Crime Watch

Rain can’t drown farmers markets’ success

Annie Jesperson of Deep Harvest Farm in Greenbank sells produce to Coupeville resident Ingrid Sechrist at the last day of 3 Sisters Cattle Company’s fall farmers market.   - Justin Burnett photo
Annie Jesperson of Deep Harvest Farm in Greenbank sells produce to Coupeville resident Ingrid Sechrist at the last day of 3 Sisters Cattle Company’s fall farmers market.
— image credit: Justin Burnett photo

Rainy spring weather took a bite out of the Coupeville Farmers Market this year, resulting in the first decrease in sales since 2005.

Market officials attended the Coupeville Town Council’s regular meeting last week to give elected officials their annual roundup of the summer market, which is held from April to mid-October in the grassy field behind the library.

According to market Manager Peg Tennant, overall sales dipped by about $6,100, from a record $345,800 in 2011 to $339,700 this year. She believes the likely culprit was the unusually wet spring as it set back the start of the growing season.

Produce is the major money maker at the market, accounting for 51 percent of total sales this year. In all, local farmers brought in more than $173,500 for produce, which is a decline from the $182,000 sold in 2011.

Considering both the crummy weather and an economy that continues to struggle, Tennant said the dent in this year’s sales isn’t too bad.

“We are really happy with just being $6,000 under last year,” she said.

Coupeville did out perform its North Whidbey competitor, however, when it topped the Oak Harbor Public Market in overall sales for the third year in a row. The city market consistently falls below the town in produce sales but it does consistently better with prepared food as it is held in the evening hours, Tennant said.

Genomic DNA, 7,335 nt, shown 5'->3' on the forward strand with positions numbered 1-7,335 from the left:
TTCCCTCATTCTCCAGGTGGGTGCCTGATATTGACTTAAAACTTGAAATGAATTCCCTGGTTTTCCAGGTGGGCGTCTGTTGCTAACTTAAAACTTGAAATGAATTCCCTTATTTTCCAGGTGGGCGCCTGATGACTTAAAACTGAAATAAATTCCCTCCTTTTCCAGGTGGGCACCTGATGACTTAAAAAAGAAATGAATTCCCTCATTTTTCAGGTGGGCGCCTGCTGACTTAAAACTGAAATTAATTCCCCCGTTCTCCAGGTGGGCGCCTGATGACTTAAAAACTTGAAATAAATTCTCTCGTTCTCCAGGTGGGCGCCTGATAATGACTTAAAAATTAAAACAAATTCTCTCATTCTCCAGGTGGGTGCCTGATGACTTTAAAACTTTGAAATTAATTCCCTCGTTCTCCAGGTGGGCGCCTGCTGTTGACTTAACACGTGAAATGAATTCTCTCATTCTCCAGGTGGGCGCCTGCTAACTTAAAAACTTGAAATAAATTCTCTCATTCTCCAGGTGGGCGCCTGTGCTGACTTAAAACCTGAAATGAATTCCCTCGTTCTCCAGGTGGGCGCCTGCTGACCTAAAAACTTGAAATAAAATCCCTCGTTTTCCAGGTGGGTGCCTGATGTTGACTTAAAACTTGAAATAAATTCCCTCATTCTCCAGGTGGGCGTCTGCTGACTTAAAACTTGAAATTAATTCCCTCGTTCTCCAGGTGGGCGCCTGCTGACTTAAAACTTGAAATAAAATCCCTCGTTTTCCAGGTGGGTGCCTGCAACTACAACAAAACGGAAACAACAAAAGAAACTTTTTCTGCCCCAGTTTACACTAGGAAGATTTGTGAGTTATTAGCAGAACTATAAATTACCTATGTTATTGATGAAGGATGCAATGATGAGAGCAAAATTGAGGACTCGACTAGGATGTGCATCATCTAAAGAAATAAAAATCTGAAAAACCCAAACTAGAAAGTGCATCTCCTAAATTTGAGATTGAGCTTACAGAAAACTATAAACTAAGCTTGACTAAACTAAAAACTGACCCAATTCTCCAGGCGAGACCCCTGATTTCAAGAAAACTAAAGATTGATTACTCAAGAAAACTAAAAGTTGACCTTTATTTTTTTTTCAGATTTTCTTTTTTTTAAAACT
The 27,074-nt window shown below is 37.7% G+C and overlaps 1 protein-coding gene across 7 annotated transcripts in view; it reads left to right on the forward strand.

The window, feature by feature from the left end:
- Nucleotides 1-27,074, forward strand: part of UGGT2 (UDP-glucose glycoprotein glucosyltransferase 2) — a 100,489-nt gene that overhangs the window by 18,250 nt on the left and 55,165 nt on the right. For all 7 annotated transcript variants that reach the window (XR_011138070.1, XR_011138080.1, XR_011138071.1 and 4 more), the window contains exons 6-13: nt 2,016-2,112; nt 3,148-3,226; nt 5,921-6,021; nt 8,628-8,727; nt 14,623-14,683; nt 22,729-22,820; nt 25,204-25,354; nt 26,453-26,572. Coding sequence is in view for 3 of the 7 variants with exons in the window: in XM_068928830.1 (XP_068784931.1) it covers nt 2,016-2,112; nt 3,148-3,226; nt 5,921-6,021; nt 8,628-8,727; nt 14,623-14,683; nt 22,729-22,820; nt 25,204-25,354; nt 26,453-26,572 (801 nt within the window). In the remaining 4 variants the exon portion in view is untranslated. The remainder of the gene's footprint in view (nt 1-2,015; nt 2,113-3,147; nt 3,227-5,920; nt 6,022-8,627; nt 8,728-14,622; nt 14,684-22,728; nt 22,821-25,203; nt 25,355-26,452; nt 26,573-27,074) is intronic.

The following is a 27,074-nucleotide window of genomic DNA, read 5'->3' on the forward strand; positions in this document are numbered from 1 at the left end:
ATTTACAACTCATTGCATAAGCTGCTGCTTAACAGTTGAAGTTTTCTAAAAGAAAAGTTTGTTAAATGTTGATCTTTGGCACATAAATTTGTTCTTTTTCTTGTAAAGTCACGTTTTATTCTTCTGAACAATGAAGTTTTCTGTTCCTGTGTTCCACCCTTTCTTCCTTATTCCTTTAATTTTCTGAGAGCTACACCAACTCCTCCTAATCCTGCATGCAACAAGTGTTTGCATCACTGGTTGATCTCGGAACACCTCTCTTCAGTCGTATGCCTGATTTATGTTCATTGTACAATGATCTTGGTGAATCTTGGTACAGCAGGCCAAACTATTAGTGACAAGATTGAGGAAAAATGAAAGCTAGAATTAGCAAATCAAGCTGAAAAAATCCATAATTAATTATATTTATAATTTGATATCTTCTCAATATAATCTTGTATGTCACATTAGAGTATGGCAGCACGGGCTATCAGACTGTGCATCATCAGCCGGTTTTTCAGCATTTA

“If you can eat it, you can sell it there,” she said. “I know that because I manage that one too.”

Dorothy Mueller, president of the Coupeville market’s board of directors, was also present at the council meeting. She said shopper attendance is not recorded but vendor attendance is and was reported healthy throughout the summer.

A total of 55 members participated with average per week of 48. Of the total, 18 were farmers, 22 were nonprofit organizations and eight were musicians, she said.

An expanded partnership with the library also resulted in special presentations, such as the medieval sword-fighting demonstration put on by the Moses Lake-based Knights of Veritas.

She noted that a recent study by Washington State University’s Sustainable Agriculture and Natural Resources Department estimated that farmers markets in 2011 contributed over $50 million in sales to the economy.

“It does have a big impact,” she said.

According to Tennant, the hourly sales average of all vendors combined in 2011 was $3,145 per hour. That works out to about $12,500 every day, she said.

“So yeah, part of that $50 million is us,” Tennant said.

The success of the farmers market isn’t lost on the agricultural community, especially in Central Whidbey. In 2011, 3 Sisters Farm launched a limited after-season market that took place once a month from October to December.

It was enough of a success that the Muzzall family decided to run it again this year. Shelly Muzzall reported steady vendor and public attendance despite heavy rains during market days.

“People are really dedicated to buying local and are willing to come out even in bad weather,” she said.

Tennant agreed.

“Our community is awesome generous,” she said.

Tennant also told the council that the public is becoming quite educated when it comes to buying their produce. This year, customers commonly asked farmers what strains or varieties of vegetables they grew, she said.

“This community’s agricultural roots go deep,” Tennant said. “It’s just awesome.”


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